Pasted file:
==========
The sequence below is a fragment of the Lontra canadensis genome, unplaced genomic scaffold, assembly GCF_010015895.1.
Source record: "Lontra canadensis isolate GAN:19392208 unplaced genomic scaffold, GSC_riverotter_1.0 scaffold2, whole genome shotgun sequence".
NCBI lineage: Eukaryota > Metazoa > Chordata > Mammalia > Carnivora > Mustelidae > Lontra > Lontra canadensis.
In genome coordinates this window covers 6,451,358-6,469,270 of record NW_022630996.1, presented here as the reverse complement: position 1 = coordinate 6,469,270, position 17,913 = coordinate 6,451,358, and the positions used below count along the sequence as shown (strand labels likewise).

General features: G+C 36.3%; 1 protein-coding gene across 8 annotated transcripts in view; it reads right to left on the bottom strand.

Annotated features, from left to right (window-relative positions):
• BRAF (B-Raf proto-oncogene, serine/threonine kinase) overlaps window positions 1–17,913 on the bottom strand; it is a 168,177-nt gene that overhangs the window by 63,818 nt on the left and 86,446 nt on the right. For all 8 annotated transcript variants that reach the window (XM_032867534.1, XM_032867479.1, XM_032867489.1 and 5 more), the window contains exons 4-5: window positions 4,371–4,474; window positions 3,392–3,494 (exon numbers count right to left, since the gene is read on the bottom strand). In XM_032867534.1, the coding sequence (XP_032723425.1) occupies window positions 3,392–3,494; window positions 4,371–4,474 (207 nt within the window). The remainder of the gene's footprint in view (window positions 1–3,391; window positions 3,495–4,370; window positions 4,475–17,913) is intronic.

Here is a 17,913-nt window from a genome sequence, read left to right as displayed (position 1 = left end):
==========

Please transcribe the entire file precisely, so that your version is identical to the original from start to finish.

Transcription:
The sequence below is a fragment of the Lontra canadensis genome, unplaced genomic scaffold, assembly GCF_010015895.1.
Source record: "Lontra canadensis isolate GAN:19392208 unplaced genomic scaffold, GSC_riverotter_1.0 scaffold2, whole genome shotgun sequence".
NCBI lineage: Eukaryota > Metazoa > Chordata > Mammalia > Carnivora > Mustelidae > Lontra > Lontra canadensis.
In genome coordinates this window covers 6,451,358-6,469,270 of record NW_022630996.1, presented here as the reverse complement: position 1 = coordinate 6,469,270, position 17,913 = coordinate 6,451,358, and the positions used below count along the sequence as shown (strand labels likewise).

General features: G+C 36.3%; 1 protein-coding gene across 8 annotated transcripts in view; it reads right to left on the bottom strand.

Annotated features, from left to right (window-relative positions):
• BRAF (B-Raf proto-oncogene, serine/threonine kinase) overlaps window positions 1–17,913 on the bottom strand; it is a 168,177-nt gene that overhangs the window by 63,818 nt on the left and 86,446 nt on the right. For all 8 annotated transcript variants that reach the window (XM_032867534.1, XM_032867479.1, XM_032867489.1 and 5 more), the window contains exons 4-5: window positions 4,371–4,474; window positions 3,392–3,494 (exon numbers count right to left, since the gene is read on the bottom strand). In XM_032867534.1, the coding sequence (XP_032723425.1) occupies window positions 3,392–3,494; window positions 4,371–4,474 (207 nt within the window). The remainder of the gene's footprint in view (window positions 1–3,391; window positions 3,495–4,370; window positions 4,475–17,913) is intronic.

Here is a 17,913-nt window from a genome sequence, read left to right as displayed (position 1 = left end):